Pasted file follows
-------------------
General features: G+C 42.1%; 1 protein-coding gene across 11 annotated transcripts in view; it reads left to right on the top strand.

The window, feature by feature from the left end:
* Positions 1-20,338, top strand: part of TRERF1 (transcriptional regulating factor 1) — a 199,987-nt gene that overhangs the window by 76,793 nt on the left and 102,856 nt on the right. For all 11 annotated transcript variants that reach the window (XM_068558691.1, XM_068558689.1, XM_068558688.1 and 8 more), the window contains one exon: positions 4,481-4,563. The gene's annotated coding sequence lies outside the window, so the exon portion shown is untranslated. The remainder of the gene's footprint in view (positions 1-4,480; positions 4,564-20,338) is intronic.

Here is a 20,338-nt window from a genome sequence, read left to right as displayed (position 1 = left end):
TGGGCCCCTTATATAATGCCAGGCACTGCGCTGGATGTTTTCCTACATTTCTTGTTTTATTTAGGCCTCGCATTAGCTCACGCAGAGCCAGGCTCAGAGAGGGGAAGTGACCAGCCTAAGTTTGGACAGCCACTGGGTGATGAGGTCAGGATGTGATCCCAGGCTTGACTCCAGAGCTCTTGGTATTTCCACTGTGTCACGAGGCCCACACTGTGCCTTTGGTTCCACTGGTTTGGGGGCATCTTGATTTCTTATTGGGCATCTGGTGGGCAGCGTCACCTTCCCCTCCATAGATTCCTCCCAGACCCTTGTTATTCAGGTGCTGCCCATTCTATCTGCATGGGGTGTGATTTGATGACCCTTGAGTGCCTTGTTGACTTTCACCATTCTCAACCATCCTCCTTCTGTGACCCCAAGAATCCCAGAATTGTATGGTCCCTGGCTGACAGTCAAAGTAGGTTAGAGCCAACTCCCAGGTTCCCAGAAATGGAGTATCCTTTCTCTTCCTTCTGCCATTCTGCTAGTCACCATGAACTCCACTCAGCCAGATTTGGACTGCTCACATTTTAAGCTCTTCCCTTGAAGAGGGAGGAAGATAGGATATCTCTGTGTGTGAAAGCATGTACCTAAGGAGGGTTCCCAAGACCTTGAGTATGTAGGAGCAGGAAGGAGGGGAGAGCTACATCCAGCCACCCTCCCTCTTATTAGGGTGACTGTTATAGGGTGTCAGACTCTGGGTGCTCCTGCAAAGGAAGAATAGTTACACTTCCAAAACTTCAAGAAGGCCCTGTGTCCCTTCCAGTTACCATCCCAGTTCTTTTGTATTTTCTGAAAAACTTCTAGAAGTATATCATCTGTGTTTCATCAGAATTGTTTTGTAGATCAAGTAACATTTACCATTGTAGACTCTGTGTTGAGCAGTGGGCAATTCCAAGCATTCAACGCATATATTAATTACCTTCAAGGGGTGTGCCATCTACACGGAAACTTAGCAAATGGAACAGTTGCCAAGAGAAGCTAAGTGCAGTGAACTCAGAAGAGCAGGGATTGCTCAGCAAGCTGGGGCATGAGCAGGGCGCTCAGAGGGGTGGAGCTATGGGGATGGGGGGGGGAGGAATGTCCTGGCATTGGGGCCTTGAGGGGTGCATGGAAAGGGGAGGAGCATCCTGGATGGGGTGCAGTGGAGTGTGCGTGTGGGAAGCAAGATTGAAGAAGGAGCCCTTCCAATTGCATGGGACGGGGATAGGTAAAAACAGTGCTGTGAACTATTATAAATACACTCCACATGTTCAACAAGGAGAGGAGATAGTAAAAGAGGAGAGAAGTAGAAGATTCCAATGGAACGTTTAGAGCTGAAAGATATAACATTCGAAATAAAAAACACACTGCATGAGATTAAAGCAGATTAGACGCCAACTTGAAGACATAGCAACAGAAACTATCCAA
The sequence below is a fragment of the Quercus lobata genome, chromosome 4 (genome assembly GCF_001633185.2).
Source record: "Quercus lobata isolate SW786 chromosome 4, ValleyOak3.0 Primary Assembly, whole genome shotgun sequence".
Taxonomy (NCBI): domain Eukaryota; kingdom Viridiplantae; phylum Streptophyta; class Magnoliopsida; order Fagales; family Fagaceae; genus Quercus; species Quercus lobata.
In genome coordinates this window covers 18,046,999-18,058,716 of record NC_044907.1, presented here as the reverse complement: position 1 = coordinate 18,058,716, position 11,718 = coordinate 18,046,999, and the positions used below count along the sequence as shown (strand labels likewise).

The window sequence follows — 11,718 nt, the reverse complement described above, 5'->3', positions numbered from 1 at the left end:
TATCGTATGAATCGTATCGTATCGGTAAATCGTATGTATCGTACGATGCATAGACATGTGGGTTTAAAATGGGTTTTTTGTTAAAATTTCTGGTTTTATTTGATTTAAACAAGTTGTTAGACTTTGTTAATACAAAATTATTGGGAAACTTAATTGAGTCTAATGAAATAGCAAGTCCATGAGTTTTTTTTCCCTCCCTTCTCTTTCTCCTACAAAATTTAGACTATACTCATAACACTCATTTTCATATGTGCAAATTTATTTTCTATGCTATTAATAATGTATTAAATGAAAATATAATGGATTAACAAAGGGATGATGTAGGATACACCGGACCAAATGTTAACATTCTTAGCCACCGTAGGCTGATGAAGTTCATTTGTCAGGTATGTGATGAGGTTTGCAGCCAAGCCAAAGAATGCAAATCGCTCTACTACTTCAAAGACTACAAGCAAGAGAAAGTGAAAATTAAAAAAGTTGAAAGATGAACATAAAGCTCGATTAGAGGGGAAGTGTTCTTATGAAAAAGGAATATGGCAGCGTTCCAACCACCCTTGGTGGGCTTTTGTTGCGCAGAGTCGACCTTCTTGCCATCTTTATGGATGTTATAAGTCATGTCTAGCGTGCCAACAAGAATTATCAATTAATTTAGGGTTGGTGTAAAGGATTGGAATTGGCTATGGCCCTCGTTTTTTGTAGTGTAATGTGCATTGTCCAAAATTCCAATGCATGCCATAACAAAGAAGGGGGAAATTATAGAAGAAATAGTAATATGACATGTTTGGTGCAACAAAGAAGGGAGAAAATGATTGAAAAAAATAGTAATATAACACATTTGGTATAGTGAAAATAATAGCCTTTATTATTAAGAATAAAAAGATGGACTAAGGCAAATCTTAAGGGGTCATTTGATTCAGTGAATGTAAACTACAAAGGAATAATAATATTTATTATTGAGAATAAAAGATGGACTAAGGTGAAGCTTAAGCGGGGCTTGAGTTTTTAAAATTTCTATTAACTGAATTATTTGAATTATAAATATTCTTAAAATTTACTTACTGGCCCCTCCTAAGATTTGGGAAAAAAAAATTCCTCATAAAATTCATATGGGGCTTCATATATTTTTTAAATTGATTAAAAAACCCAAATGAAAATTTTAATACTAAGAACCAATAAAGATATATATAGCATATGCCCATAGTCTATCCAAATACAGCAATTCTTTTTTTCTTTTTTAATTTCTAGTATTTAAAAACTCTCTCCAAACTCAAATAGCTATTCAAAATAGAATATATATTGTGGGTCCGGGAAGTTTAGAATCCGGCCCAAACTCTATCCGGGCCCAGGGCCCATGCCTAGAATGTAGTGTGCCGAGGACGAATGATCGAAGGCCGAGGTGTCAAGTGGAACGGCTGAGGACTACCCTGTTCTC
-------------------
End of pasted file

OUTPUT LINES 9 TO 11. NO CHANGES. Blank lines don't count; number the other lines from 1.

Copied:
In genome coordinates this window covers 18,046,999-18,058,716 of record NC_044907.1, presented here as the reverse complement: position 1 = coordinate 18,058,716, position 11,718 = coordinate 18,046,999, and the positions used below count along the sequence as shown (strand labels likewise).

The window sequence follows — 11,718 nt, the reverse complement described above, 5'->3', positions numbered from 1 at the left end:
TATCGTATGAATCGTATCGTATCGGTAAATCGTATGTATCGTACGATGCATAGACATGTGGGTTTAAAATGGGTTTTTTGTTAAAATTTCTGGTTTTATTTGATTTAAACAAGTTGTTAGACTTTGTTAATACAAAATTATTGGGAAACTTAATTGAGTCTAATGAAATAGCAAGTCCATGAGTTTTTTTTCCCTCCCTTCTCTTTCTCCTACAAAATTTAGACTATACTCATAACACTCATTTTCATATGTGCAAATTTATTTTCTATGCTATTAATAATGTATTAAATGAAAATATAATGGATTAACAAAGGGATGATGTAGGATACACCGGACCAAATGTTAACATTCTTAGCCACCGTAGGCTGATGAAGTTCATTTGTCAGGTATGTGATGAGGTTTGCAGCCAAGCCAAAGAATGCAAATCGCTCTACTACTTCAAAGACTACAAGCAAGAGAAAGTGAAAATTAAAAAAGTTGAAAGATGAACATAAAGCTCGATTAGAGGGGAAGTGTTCTTATGAAAAAGGAATATGGCAGCGTTCCAACCACCCTTGGTGGGCTTTTGTTGCGCAGAGTCGACCTTCTTGCCATCTTTATGGATGTTATAAGTCATGTCTAGCGTGCCAACAAGAATTATCAATTAATTTAGGGTTGGTGTAAAGGATTGGAATTGGCTATGGCCCTCGTTTTTTGTAGTGTAATGTGCATTGTCCAAAATTCCAATGCATGCCATAACAAAGAAGGGGGAAATTATAGAAGAAATAGTAATATGACATGTTTGGTGCAACAAAGAAGGGAGAAAATGATTGAAAAAAATAGTAATATAACACATTTGGTATAGTGAAAATAATAGCCTTTATTATTAAGAATAAAAAGATGGACTAAGGCAAATCTTAAGGGGTCATTTGATTCAGTGAATGTAAACTACAAAGGAATAATAATATTTATTATTGAGAATAAAAGATGGACTAAGGTGAAGCTTAAGCGGGGCTTGAGTTTTTAAAATTTCTATTAACTGAATTATTTGAATTATAAATATTCTTAAAATTTACTTACTGGCCCCTCCTAAGATTTGGGAAAAAAAAATTCCTCATAAAATTCATATGGGGCTTCATATATTTTTTAAATTGATTAAAAAACCCAAATGAAAATTTTAATACTAAGAACCAATAAAGATATATATAGCATATGCCCATAGTCTATCCAAATACAGCAATTCTTTTTTTCTTTTTTAATTTCTAGTATTTAAAAACTCTCTCCAAACTCAAATAGCTATTCAAAATAGAATATATATTGTGGGTCCGGGAAGTTTAGAATCCGGCCCAAACTCTATCCGGGCCCAGGGCCCATGCCTAGAATGTAGTGTGCCGAGGACGAATGATCGAAGGCCGAGGTGTCAAGTGGAACGGCTGAGGACTACCCTGTTCTC